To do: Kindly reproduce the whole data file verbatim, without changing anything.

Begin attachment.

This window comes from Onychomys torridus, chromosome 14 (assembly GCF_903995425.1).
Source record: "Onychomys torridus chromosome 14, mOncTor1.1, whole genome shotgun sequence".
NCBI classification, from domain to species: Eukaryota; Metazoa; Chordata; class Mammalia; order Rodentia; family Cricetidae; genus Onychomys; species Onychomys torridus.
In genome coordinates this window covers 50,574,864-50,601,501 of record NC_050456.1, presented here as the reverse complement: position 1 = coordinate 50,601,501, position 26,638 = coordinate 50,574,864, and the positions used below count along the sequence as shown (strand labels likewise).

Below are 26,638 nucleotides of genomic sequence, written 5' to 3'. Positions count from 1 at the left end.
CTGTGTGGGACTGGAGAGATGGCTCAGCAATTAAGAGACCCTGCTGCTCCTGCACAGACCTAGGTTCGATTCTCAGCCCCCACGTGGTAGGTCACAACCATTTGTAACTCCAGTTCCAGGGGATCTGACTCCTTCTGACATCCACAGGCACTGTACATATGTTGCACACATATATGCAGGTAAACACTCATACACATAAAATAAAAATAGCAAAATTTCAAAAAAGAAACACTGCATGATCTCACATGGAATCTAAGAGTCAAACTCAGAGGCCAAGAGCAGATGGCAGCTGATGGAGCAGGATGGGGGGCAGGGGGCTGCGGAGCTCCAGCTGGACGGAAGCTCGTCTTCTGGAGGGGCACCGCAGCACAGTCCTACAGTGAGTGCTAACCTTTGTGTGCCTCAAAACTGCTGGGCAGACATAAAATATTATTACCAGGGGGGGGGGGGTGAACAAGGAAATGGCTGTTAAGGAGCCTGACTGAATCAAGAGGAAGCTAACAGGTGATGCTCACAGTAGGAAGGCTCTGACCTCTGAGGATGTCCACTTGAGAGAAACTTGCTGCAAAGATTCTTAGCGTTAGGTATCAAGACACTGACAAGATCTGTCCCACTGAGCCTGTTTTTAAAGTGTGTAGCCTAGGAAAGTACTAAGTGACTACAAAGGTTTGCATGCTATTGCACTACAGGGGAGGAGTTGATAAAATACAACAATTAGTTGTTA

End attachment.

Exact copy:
This window comes from Onychomys torridus, chromosome 14 (assembly GCF_903995425.1).
Source record: "Onychomys torridus chromosome 14, mOncTor1.1, whole genome shotgun sequence".
NCBI classification, from domain to species: Eukaryota; Metazoa; Chordata; class Mammalia; order Rodentia; family Cricetidae; genus Onychomys; species Onychomys torridus.
In genome coordinates this window covers 50,574,864-50,601,501 of record NC_050456.1, presented here as the reverse complement: position 1 = coordinate 50,601,501, position 26,638 = coordinate 50,574,864, and the positions used below count along the sequence as shown (strand labels likewise).

Below are 26,638 nucleotides of genomic sequence, written 5' to 3'. Positions count from 1 at the left end.
CTGTGTGGGACTGGAGAGATGGCTCAGCAATTAAGAGACCCTGCTGCTCCTGCACAGACCTAGGTTCGATTCTCAGCCCCCACGTGGTAGGTCACAACCATTTGTAACTCCAGTTCCAGGGGATCTGACTCCTTCTGACATCCACAGGCACTGTACATATGTTGCACACATATATGCAGGTAAACACTCATACACATAAAATAAAAATAGCAAAATTTCAAAAAAGAAACACTGCATGATCTCACATGGAATCTAAGAGTCAAACTCAGAGGCCAAGAGCAGATGGCAGCTGATGGAGCAGGATGGGGGGCAGGGGGCTGCGGAGCTCCAGCTGGACGGAAGCTCGTCTTCTGGAGGGGCACCGCAGCACAGTCCTACAGTGAGTGCTAACCTTTGTGTGCCTCAAAACTGCTGGGCAGACATAAAATATTATTACCAGGGGGGGGGGGGTGAACAAGGAAATGGCTGTTAAGGAGCCTGACTGAATCAAGAGGAAGCTAACAGGTGATGCTCACAGTAGGAAGGCTCTGACCTCTGAGGATGTCCACTTGAGAGAAACTTGCTGCAAAGATTCTTAGCGTTAGGTATCAAGACACTGACAAGATCTGTCCCACTGAGCCTGTTTTTAAAGTGTGTAGCCTAGGAAAGTACTAAGTGACTACAAAGGTTTGCATGCTATTGCACTACAGGGGAGGAGTTGATAAAATACAACAATTAGTTGTTA